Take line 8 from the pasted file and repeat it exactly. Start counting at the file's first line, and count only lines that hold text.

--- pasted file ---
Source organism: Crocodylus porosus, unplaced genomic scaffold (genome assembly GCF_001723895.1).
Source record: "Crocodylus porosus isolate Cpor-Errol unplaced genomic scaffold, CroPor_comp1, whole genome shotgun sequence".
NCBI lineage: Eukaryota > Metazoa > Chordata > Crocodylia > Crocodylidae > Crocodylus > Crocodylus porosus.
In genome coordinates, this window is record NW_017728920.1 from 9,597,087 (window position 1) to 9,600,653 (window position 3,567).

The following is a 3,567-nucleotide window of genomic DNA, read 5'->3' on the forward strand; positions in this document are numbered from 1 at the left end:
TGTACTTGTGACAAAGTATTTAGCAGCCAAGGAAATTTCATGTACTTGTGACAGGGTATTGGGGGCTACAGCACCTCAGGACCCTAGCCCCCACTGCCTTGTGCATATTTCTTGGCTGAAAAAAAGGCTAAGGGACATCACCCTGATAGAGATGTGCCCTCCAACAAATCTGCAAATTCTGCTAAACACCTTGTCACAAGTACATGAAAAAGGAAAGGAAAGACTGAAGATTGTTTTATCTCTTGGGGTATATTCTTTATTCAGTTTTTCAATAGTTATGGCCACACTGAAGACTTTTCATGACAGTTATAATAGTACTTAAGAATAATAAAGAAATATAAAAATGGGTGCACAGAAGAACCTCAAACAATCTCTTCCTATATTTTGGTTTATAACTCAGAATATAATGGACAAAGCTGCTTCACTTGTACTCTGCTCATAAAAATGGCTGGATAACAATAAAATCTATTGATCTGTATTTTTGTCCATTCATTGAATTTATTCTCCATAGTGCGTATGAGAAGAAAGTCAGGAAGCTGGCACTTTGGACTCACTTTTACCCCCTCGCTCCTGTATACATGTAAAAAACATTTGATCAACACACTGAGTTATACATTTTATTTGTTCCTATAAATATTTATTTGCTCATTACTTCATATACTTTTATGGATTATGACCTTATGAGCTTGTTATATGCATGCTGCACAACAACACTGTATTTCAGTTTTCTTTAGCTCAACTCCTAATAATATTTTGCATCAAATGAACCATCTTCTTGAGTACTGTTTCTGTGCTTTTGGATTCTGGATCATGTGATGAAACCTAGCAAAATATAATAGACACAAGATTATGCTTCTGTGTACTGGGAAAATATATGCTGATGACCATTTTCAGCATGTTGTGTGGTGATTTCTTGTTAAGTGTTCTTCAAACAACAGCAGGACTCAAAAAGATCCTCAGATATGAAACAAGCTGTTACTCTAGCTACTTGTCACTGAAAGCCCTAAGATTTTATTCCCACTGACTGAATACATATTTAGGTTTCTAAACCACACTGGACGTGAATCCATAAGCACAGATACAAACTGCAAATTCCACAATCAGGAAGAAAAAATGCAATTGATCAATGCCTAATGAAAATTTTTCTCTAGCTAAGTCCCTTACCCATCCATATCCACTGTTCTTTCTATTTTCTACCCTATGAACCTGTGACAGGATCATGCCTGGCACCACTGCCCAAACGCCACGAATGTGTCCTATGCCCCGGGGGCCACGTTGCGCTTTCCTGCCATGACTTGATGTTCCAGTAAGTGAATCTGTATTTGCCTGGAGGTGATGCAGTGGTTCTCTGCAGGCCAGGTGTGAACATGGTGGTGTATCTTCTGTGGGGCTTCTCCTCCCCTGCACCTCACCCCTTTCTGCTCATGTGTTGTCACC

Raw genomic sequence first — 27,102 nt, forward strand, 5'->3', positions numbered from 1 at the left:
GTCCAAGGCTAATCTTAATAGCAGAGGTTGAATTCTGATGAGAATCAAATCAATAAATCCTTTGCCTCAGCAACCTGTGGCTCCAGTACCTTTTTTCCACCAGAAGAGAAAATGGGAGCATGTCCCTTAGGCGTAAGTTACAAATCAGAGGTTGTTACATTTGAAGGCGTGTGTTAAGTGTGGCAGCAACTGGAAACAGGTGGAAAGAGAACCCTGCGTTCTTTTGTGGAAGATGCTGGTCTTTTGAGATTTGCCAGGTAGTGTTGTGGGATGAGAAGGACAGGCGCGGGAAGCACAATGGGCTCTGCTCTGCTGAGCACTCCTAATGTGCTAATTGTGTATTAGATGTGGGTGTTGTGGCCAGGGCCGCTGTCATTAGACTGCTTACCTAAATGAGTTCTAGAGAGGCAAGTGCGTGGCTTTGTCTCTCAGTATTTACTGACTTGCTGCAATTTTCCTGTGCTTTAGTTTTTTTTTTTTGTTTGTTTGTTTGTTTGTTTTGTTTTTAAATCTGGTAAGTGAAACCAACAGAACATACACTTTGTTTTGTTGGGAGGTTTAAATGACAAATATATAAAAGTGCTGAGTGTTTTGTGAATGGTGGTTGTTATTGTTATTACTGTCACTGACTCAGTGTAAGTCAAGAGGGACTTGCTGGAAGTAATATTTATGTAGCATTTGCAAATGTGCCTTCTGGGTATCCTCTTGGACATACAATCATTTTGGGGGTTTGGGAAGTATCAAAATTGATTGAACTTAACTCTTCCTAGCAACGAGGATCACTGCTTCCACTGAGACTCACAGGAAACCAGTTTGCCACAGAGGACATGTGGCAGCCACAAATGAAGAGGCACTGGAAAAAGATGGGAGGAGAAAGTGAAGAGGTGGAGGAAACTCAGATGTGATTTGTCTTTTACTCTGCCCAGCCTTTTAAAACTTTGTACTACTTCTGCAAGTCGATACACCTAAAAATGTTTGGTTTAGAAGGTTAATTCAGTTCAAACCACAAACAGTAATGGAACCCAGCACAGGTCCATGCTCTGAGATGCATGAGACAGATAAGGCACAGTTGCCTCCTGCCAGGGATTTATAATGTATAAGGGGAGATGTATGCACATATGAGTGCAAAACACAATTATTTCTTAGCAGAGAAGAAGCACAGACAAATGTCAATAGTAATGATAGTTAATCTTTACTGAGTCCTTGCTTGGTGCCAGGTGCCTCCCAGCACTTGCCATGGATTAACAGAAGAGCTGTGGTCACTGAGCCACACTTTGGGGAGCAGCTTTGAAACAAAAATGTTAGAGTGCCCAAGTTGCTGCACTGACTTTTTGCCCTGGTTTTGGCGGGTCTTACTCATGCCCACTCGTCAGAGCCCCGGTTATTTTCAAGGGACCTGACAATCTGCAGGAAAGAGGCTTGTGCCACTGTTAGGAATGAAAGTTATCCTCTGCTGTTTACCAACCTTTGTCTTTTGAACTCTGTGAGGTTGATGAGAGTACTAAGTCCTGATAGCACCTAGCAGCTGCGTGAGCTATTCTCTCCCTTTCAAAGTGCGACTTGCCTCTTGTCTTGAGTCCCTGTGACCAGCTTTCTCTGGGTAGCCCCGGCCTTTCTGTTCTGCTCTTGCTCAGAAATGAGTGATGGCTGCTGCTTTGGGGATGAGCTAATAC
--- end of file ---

GTCCAAGGCTAATCTTAATAGCAGAGGTTGAATTCTGATGAGAATCAAATCAATAAATCCTTTGCCTCAGCAACCTGTGGCTCCAGTACCTTTTTTCCACCAGAAGAGAAAATGGGAGCATGTCCCTTAGGCGTAAGTTACAAATCAGAGGTTGTTACATTTGAAGGCGTGTGTTAAGTGTGGCAGCAACTGGAAACAGGTGGAAAGAGAACCCTGCGTTCTTTTGTGGAAGATGCTGGTCTTTTGAGATTTGCCAGGTAGTGTTGTGGGATGAGAAGGACAGGCGCGGGAAGCACAATGGGCTCTGCTCTGCTGAGCACTCCTAATGTGCTAATTGTGTATTAGATGTGGGTGTTGTGGCCAGGGCCGCTGTCATTAGACTGCTTACCTAAATGAGTTCTAGAGAGGCAAGTGCGTGGCTTTGTCTCTCAGTATTTACTGACTTGCTGCAATTTTCCTGTGCTTTAGTTTTTTTTTTTTGTTTGTTTGTTTGTTTGTTTTGTTTTTAAATCTGGTAAGTGAAACCAACAGAACATACACTTTGTTTTGTTGGGAGGTTTAAATGACAAATATATAAAAGTGCTGAGTGTTTTGTGAATGGTGGTTGTTATTGTTATTACTGTCACTGACTCAGTGTAAGTCAAGAGGGACTTGCTGGAAGTAATATTTATGTAGCATTTGCAAATGTGCCTTCTGGGTATCCTCTTGGACATACAATCATTTTGGGGGTTTGGGAAGTATCAAAATTGATTGAACTTAACTCTTCCTAGCAACGAGGATCACTGCTTCCACTGAGACTCACAGGAAACCAGTTTGCCACAGAGGACATGTGGCAGCCACAAATGAAGAGGCACTGGAAAAAGATGGGAGGAGAAAGTGAAGAGGTGGAGGAAACTCAGATGTGATTTGTCTTTTACTCTGCCCAGCCTTTTAAAACTTTGTACTACTTCTGCAAGTCGATACACCTAAAAATGTTTGGTTTAGAAGGTTAATTCAGTTCAAACCACAAACAGTAATGGAACCCAGCACAGGTCCATGCTCTGAGATGCATGAGACAGATAAGGCACAGTTGCCTCCTGCCAGGGATTTATAATGTATAAGGGGAGATGTATGCACATATGAGTGCAAAACACAATTATTTCTTAGCAGAGAAGAAGCACAGACAAATGTCAATAGTAATGATAGTTAATCTTTACTGAGTCCTTGCTTGGTGCCAGGTGCCTCCCAGCACTTGCCATGGATTAACAGAAGAGCTGTGGTCACTGAGCCACACTTTGGGGAGCAGCTTTGAAACAAAAATGTTAGAGTGCCCAAGTTGCTGCACTGACTTTTTGCCCTGGTTTTGGCGGGTCTTACTCATGCCCACTCGTCAGAGCCCCGGTTATTTTCAAGGGACCTGACAATCTGCAGGAAAGAGGCTTGTGCCACTGTTAGGAATGAAAGTTATCCTCTGCTGTTTACCAACCTTTGTCTTTTGAACTCTGTGAGGTTGATGAGAGTACTAAGTCCTGATAGCACCTAGCAGCTGCGTGAGCTATTCTCTCCCTTTCAAAGTGCGACTTGCCTCTTGTCTTGAGTCCCTGTGACCAGCTTTCTCTGGGTAGCCCCGGCCTTTCTGTTCTGCTCTTGCTCAGAAATGAGTGATGGCTGCTGCTTTGGGGATGAGCTAATAC